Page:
Firing Brayden Coombs may not sit well with Detroit Lions. But there's a bigger problem

Free Press sports journalist Carlos Monarrez answers three questions after the Detroit Lions fired Special Teams Coordinator Brayden Coombs on Monday:
Why now?
I'll give interim coach Darrell Bevell the benefit of the doubt. I don't think he would have made such a drastic decision with two games left if he hadn't had one very compelling reason - or several reasons over the past few weeks - to get rid of the team's best coach this season. Bevell didn't go into great detail about why Coombs was fired other than making the fake punt call himself. But he gave a pretty good answer as to why he had to fire Coombs. Bevell said he has a philosophy and “when things happen that are outside of it, something has to happen. If something doesn't happen, you really lose credibility. "Bevell was asked twice if this wasn't an isolated incident with Coombs and if there were other issues behind the shot. He declined to answer those questions, but my gut tells me that for an incident with two games left, you are not a good coach It sounded as if Coombs' action - and perhaps other past actions - forced Bevell's hand.
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Would that have happened if Matt Patricia was still there?
I doubt it. When a coach and general manager are laid off during the season, a power vacuum is created within the organization. Because of this, I'm rarely in favor of firing coaches and GMs during the season. Sometimes it does more harm than good. Some people get promoted and some don't. Feelings are hurt when duties and power are redistributed. Then you have different motives for the people coming to power. Say what you want about Patricia, but he was the coach and no one would usurp his title or question his authority. The firing of Patricia may have appeased the masses, but so far the net result has been a win, two losses, an act of turmoil, a front office hire, another firing and a series of questions.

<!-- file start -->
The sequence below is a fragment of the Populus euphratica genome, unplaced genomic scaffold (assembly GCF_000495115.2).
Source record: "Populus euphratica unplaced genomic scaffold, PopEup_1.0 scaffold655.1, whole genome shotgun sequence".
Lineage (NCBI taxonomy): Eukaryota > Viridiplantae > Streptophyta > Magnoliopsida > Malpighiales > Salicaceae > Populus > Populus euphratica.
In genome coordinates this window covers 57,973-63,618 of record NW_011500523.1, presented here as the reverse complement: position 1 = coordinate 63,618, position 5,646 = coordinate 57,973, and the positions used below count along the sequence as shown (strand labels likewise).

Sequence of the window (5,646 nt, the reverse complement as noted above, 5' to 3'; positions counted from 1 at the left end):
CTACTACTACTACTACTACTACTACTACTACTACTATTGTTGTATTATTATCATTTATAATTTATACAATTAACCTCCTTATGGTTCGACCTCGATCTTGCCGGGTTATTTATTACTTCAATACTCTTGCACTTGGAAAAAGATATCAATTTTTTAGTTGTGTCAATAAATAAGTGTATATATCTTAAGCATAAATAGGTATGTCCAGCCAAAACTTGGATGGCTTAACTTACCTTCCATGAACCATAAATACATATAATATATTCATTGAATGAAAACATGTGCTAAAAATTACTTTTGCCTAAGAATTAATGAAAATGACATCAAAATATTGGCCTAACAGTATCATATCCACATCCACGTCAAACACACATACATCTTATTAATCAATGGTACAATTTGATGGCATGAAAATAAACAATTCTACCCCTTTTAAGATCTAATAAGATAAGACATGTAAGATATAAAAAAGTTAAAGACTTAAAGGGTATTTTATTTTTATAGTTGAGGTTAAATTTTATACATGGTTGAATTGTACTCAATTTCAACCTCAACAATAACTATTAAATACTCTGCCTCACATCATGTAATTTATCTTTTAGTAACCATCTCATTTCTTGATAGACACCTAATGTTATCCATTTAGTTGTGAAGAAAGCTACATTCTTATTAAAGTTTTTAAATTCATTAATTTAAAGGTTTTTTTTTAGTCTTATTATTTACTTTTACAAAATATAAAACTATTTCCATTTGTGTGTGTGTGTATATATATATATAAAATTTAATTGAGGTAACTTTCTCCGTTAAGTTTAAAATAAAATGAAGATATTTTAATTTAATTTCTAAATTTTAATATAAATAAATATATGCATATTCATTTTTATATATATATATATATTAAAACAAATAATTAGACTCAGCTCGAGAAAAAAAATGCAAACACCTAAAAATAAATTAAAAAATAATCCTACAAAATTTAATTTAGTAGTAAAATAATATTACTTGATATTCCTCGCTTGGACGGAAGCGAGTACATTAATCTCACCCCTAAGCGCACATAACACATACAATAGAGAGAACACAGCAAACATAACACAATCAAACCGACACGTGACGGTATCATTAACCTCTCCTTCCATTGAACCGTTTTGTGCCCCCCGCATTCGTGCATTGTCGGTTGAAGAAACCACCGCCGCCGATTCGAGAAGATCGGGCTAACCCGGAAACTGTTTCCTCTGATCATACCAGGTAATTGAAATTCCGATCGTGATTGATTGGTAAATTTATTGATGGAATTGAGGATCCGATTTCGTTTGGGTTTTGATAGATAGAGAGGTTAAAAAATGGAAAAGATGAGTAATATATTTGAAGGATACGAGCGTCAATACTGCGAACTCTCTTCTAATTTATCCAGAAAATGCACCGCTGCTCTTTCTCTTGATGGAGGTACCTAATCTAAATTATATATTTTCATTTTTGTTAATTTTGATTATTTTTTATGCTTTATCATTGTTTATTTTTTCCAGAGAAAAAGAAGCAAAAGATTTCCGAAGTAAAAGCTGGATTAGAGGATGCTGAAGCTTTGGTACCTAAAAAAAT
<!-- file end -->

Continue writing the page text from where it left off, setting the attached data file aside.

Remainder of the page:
[Lions players defend Brayden Coombs as "one hell of a coach" after being fired]
Will there be any impact on the move?
It could be and it won't be good. Coombs' unit had some success this season and was popular with its players. During his conference calls with reporters, he was engaging and spoke well. Several Lions Special Team players used social media to support Coombs on Monday. Returnees Jamal Agnew openly questioned the fire when he tweeted, "What we're doing, man, come on." I don't think a player revolt is brewing, but Bevell has to make a compelling statement throughout Tuesday's team meeting. Whether there are differences of opinion or factions among the players in the locker room is controversial as the Lions are excluded from the playoff hunt. But one thing Coombs' Fire surely does is that it gives a black eye to the entire organization. It raises dysfunctional questions, and that's the last thing you want when you're a franchisee struggling to hire the GM and coach that will change decades of failure.
Contact Carlos Monarrez at cmonarrez@freepress.com and follow him on Twitter @cmonarrez.
This article originally appeared in the Detroit Free Press: Detroit Lions Firing Brayden Coombs: The Real Problem for the Organization
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Brayden Coombs
Darrell Bevell
Detroit Lions

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